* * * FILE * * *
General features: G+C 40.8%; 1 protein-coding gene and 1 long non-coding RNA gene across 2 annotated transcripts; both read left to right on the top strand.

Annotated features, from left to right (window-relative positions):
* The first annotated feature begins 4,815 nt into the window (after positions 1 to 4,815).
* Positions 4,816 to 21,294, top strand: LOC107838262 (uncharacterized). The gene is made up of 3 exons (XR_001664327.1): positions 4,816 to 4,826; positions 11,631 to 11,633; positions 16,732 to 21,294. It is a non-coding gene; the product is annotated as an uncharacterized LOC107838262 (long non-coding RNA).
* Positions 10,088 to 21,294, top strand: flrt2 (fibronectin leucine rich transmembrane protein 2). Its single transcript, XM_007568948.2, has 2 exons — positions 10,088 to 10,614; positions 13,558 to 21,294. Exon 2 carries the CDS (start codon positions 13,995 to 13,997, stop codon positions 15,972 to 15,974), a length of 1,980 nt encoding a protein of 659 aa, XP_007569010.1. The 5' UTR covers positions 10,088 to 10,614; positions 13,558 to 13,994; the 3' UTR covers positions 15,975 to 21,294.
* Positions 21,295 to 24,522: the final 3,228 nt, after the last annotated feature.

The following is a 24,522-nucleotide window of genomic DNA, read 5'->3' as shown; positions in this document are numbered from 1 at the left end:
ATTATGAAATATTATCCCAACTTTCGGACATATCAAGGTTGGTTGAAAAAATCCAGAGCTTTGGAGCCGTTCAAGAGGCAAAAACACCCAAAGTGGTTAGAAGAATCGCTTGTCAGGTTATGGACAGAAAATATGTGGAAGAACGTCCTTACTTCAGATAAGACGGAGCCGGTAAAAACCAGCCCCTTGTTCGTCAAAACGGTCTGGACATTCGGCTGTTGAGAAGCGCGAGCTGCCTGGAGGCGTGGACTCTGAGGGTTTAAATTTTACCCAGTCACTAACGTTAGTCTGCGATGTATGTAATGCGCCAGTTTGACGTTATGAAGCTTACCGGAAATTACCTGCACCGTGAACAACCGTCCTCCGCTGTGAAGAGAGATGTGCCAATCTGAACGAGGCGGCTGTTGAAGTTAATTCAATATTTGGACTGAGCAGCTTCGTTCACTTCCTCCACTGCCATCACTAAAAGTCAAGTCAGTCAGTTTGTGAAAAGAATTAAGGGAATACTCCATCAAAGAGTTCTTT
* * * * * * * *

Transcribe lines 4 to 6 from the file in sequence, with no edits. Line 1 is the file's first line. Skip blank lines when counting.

* Positions 4,816 to 21,294, top strand: LOC107838262 (uncharacterized). The gene is made up of 3 exons (XR_001664327.1): positions 4,816 to 4,826; positions 11,631 to 11,633; positions 16,732 to 21,294. It is a non-coding gene; the product is annotated as an uncharacterized LOC107838262 (long non-coding RNA).
* Positions 10,088 to 21,294, top strand: flrt2 (fibronectin leucine rich transmembrane protein 2). Its single transcript, XM_007568948.2, has 2 exons — positions 10,088 to 10,614; positions 13,558 to 21,294. Exon 2 carries the CDS (start codon positions 13,995 to 13,997, stop codon positions 15,972 to 15,974), a length of 1,980 nt encoding a protein of 659 aa, XP_007569010.1. The 5' UTR covers positions 10,088 to 10,614; positions 13,558 to 13,994; the 3' UTR covers positions 15,975 to 21,294.
* Positions 21,295 to 24,522: the final 3,228 nt, after the last annotated feature.